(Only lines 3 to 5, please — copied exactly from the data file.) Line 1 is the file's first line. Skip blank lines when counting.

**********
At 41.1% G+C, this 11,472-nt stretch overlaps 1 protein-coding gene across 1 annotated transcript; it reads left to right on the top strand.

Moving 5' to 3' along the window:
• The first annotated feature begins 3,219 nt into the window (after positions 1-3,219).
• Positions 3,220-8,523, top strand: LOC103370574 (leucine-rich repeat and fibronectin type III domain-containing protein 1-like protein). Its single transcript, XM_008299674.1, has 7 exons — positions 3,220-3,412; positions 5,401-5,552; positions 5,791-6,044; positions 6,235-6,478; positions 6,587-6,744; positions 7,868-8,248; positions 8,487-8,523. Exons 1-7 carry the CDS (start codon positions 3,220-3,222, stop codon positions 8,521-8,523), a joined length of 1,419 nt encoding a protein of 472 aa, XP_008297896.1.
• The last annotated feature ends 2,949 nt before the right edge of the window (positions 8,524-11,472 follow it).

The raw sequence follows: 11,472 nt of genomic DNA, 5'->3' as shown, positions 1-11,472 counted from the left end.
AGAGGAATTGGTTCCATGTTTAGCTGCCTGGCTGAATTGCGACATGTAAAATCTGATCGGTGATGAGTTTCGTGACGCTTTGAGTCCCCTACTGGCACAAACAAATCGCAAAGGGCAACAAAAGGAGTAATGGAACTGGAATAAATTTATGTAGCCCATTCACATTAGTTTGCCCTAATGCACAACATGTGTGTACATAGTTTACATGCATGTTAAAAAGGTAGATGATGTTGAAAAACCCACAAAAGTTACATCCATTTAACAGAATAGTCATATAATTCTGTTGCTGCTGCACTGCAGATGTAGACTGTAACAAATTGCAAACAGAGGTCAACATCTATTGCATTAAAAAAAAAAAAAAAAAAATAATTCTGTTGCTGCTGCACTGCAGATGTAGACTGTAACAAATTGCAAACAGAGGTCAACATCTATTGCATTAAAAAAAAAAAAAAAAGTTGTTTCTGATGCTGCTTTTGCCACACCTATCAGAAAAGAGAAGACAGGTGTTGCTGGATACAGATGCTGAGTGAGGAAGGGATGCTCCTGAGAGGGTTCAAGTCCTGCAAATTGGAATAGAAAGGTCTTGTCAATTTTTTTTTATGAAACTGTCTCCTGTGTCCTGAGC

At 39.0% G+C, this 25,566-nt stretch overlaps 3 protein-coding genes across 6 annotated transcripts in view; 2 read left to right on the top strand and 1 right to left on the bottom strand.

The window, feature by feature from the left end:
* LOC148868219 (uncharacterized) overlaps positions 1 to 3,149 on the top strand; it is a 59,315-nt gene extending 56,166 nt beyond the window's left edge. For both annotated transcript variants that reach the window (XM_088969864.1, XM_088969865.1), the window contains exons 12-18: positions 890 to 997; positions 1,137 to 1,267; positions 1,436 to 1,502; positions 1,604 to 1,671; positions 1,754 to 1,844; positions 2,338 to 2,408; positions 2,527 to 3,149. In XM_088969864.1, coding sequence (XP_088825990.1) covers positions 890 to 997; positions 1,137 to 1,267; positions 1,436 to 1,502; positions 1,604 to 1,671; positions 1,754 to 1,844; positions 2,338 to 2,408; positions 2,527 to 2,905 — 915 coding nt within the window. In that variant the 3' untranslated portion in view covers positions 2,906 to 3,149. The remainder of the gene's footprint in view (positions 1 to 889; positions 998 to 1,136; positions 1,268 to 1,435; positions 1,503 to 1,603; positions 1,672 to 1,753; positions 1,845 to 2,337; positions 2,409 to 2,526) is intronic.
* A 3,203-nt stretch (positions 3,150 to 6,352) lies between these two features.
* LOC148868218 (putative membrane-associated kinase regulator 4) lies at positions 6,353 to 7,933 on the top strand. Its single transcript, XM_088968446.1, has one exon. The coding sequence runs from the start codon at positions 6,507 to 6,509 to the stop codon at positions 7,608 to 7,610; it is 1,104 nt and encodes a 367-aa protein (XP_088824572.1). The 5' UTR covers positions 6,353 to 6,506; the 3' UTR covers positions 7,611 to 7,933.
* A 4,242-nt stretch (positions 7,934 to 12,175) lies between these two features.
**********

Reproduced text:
• The first annotated feature begins 3,219 nt into the window (after positions 1-3,219).
• Positions 3,220-8,523, top strand: LOC103370574 (leucine-rich repeat and fibronectin type III domain-containing protein 1-like protein). Its single transcript, XM_008299674.1, has 7 exons — positions 3,220-3,412; positions 5,401-5,552; positions 5,791-6,044; positions 6,235-6,478; positions 6,587-6,744; positions 7,868-8,248; positions 8,487-8,523. Exons 1-7 carry the CDS (start codon positions 3,220-3,222, stop codon positions 8,521-8,523), a joined length of 1,419 nt encoding a protein of 472 aa, XP_008297896.1.
• The last annotated feature ends 2,949 nt before the right edge of the window (positions 8,524-11,472 follow it).